The new EU-UK Trade and Cooperation Agreement will start to apply provisionally as of January 1, 2021.

“After intensive negotiations, the European Commission has reached today an agreement with the United Kingdom on the terms of its future cooperation with the European Union," a press release issued by the European Commission on December 24 said.

President of the European Commission, Ursula von der Leyen, said today: “It was worth fighting for this deal because we now have a fair and balanced agreement with the UK, which will protect our European interests, ensure fair competition, and provide much-needed predictability for our fishing communities. 

“Finally, we can leave Brexit behind us and look to the future. Europe is now moving on.”

It was worth fighting for this deal.

We now have a fair & balanced agreement with the UK. It will protect our EU interests, ensure fair competition & provide predictability for our fishing communities.

Europe is now moving on. https://t.co/77jrNknlu3

— Ursula von der Leyen (@vonderleyen) December 24, 2020

The European Commission's Chief Negotiator, Michel Barnier, said: “We have now come to the end of a very intensive four-year period, particularly over the past nine months, during which we negotiated the UK's orderly withdrawal from the EU and a brand new partnership, which we have finally agreed today. 

“The protection of our interests has been front and centre throughout these negotiations and I am pleased that we have managed to do so. It is now for the European Parliament and the Council to have their say on this agreement.”

Later, Barnier said in a tweet:

🇪🇺🇬🇧 The clock is no longer ticking.

After 4.5 years of collective effort and #EU unity:

To preserve peace on the island of Ireland. To protect citizens and the Single Market. To build a new partnership with the UK.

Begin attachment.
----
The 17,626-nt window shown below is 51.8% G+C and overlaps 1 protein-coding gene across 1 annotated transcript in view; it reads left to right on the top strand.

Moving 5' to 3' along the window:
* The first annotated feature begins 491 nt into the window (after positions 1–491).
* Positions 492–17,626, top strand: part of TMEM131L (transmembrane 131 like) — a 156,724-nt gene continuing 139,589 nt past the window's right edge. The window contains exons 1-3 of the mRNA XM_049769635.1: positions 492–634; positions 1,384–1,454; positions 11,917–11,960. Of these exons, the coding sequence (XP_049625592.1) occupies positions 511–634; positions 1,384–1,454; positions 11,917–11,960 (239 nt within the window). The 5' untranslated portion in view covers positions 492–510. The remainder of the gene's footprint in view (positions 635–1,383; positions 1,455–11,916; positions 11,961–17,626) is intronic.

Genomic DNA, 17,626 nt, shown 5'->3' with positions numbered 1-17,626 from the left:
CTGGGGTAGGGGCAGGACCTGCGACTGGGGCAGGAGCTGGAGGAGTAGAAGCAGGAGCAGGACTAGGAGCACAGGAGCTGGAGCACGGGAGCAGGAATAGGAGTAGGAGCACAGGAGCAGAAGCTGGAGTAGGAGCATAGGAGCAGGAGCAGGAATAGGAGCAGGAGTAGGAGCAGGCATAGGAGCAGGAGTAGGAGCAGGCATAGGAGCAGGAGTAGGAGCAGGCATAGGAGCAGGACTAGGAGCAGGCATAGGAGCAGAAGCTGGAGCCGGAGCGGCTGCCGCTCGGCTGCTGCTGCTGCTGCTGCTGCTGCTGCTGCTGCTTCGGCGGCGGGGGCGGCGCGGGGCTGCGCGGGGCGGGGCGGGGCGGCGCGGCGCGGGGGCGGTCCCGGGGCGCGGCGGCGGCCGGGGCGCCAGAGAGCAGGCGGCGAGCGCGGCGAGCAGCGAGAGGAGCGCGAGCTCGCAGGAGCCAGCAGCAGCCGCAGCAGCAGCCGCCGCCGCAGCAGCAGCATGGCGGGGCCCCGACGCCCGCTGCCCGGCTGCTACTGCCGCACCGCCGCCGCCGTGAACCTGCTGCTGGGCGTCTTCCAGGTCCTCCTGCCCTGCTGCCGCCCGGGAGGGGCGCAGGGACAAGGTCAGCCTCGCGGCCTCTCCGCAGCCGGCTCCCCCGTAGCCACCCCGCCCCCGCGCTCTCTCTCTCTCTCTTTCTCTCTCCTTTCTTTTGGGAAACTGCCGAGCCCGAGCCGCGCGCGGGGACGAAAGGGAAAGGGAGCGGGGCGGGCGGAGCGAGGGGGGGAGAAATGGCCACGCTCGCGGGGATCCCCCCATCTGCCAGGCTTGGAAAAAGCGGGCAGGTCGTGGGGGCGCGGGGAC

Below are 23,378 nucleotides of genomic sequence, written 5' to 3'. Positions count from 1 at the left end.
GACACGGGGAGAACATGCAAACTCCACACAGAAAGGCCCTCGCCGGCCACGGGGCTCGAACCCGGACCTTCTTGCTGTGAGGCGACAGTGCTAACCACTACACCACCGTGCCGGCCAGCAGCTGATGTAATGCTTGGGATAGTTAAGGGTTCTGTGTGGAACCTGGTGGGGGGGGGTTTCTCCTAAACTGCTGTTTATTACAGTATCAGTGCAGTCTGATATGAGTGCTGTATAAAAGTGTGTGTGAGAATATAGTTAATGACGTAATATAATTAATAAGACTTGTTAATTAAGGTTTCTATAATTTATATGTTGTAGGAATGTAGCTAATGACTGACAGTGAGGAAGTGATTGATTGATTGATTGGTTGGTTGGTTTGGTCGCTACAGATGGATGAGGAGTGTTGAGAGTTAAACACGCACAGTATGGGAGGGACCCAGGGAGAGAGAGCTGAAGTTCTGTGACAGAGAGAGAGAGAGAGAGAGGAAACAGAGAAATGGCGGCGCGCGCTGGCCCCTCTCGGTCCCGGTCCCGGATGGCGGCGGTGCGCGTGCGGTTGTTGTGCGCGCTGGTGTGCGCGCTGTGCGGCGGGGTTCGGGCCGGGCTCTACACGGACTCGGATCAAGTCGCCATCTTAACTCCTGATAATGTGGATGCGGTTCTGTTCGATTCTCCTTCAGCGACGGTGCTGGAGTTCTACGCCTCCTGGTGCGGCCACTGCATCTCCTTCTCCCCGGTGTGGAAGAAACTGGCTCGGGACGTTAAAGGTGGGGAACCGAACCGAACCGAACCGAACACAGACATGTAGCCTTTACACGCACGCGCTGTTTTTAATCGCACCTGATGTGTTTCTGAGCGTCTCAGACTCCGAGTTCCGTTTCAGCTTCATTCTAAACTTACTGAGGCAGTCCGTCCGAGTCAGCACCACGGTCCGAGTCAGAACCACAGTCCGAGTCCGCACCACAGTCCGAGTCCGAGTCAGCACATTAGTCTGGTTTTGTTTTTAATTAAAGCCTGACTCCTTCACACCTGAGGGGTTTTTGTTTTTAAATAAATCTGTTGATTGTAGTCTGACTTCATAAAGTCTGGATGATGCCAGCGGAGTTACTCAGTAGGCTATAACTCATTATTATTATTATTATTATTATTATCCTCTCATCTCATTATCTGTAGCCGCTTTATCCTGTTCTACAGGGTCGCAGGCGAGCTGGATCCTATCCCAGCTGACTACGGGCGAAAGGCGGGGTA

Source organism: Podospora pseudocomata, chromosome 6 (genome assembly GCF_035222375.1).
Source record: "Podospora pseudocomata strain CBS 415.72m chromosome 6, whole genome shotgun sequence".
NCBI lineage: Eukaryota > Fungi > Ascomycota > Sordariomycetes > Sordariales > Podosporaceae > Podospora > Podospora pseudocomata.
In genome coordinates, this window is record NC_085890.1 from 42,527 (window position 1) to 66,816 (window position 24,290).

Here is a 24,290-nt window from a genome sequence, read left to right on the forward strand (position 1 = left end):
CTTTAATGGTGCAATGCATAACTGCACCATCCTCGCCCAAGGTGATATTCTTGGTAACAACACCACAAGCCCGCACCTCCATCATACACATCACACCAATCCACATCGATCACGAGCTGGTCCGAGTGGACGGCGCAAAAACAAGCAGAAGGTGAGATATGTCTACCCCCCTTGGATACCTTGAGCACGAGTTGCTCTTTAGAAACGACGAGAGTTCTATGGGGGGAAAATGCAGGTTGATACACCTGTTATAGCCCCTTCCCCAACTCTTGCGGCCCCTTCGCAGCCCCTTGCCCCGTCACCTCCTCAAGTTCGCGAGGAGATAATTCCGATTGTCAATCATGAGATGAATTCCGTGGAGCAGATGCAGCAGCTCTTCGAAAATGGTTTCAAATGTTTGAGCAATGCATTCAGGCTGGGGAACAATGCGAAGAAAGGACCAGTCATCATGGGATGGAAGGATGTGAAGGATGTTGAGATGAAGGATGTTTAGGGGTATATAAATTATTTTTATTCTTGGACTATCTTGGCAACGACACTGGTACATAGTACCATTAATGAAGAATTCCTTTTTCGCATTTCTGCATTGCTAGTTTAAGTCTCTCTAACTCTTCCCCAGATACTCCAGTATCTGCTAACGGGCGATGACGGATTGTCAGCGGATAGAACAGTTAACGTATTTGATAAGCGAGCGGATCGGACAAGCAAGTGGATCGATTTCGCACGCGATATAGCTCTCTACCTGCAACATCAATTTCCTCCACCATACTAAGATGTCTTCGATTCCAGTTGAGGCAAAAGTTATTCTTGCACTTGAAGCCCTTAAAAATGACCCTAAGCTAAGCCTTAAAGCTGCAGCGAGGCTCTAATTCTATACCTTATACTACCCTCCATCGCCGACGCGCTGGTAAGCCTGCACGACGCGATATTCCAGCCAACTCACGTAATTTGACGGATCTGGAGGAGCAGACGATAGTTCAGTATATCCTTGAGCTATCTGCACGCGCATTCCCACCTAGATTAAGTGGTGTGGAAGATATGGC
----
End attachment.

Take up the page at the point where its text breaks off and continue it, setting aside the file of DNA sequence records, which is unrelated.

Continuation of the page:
Thank you all 🙏

— Michel Barnier (@MichelBarnier) December 24, 2020

UK Prime Minister Boris Johnson shared a brief tweet:

The deal is done. pic.twitter.com/zzhvxOSeWz

— Boris Johnson (@BorisJohnson) December 24, 2020

The draft Trade and Cooperation Agreement consists of three main pillars:

  • A Free Trade Agreement: a new economic and social partnership with the United Kingdom
  • A new partnership for our citizens' security
  • A horizontal agreement on Governance: A framework that stands the test of time

Next steps

The statement issued by the European Commission on December 24 said: "The entry into application of the Trade and Cooperation Agreement is a matter of special urgency.

"The United Kingdom, as a former Member State, has extensive links with the Union in a wide range of economic and other areas. If there is no applicable framework regulating the relations between the Union and the United Kingdom after 31 December 2020, those relations will be significantly disrupted, to the detriment of individuals, businesses, and other stakeholders.

"The negotiations could only be finalised at a very late stage before the expiry of the transition period. Such late timing should not jeopardise the European Parliament's right of democratic scrutiny, in accordance with the Treaties.

"In light of these exceptional circumstances, the Commission proposes to apply the Agreement on a provisional basis, for a limited period of time until 28 February 2021.

"The Commission will swiftly propose Council decisions on the signature and provisional application, and on the conclusion of the Agreement.

"The Council, acting by the unanimity of all 27 Member States, will then need to adopt a decision authorising the signature of the Agreement and its provisional application as of 1 January 2021. Once this process is concluded, the Trade and Cooperation Agreement between the EU and the UK can be formally signed.

"The European Parliament will then be asked to give its consent to the Agreement.

"As a last step on the EU side, the Council must adopt the decision on the conclusion of the Agreement."